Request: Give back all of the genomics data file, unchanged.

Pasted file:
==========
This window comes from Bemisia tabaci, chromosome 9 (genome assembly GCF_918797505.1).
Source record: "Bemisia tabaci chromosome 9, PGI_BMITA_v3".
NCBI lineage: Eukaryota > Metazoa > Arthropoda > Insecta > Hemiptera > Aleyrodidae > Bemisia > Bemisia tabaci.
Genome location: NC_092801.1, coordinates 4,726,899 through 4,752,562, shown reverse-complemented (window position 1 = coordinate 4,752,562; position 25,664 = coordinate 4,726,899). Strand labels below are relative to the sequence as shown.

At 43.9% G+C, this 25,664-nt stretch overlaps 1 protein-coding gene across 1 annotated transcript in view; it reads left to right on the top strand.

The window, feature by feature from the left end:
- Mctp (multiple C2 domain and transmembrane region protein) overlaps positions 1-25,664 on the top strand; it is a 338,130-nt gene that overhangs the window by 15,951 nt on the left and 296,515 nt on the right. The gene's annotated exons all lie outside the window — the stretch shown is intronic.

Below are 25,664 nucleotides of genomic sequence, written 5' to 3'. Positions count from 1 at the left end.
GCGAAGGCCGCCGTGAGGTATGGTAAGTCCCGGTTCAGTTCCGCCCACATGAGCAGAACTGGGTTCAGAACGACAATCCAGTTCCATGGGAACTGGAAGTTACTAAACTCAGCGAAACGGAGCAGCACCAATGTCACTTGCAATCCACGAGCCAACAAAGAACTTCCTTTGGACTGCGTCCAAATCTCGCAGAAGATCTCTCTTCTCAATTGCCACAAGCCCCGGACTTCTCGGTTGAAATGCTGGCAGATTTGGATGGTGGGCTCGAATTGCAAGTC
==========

This window comes from Bemisia tabaci, chromosome 9 (genome assembly GCF_918797505.1).
Source record: "Bemisia tabaci chromosome 9, PGI_BMITA_v3".
NCBI lineage: Eukaryota > Metazoa > Arthropoda > Insecta > Hemiptera > Aleyrodidae > Bemisia > Bemisia tabaci.
Genome location: NC_092801.1, coordinates 4,726,899 through 4,752,562, shown reverse-complemented (window position 1 = coordinate 4,752,562; position 25,664 = coordinate 4,726,899). Strand labels below are relative to the sequence as shown.

At 43.9% G+C, this 25,664-nt stretch overlaps 1 protein-coding gene across 1 annotated transcript in view; it reads left to right on the top strand.

The window, feature by feature from the left end:
- Mctp (multiple C2 domain and transmembrane region protein) overlaps positions 1-25,664 on the top strand; it is a 338,130-nt gene that overhangs the window by 15,951 nt on the left and 296,515 nt on the right. The gene's annotated exons all lie outside the window — the stretch shown is intronic.

Below are 25,664 nucleotides of genomic sequence, written 5' to 3'. Positions count from 1 at the left end.
GCGAAGGCCGCCGTGAGGTATGGTAAGTCCCGGTTCAGTTCCGCCCACATGAGCAGAACTGGGTTCAGAACGACAATCCAGTTCCATGGGAACTGGAAGTTACTAAACTCAGCGAAACGGAGCAGCACCAATGTCACTTGCAATCCACGAGCCAACAAAGAACTTCCTTTGGACTGCGTCCAAATCTCGCAGAAGATCTCTCTTCTCAATTGCCACAAGCCCCGGACTTCTCGGTTGAAATGCTGGCAGATTTGGATGGTGGGCTCGAATTGCAAGTC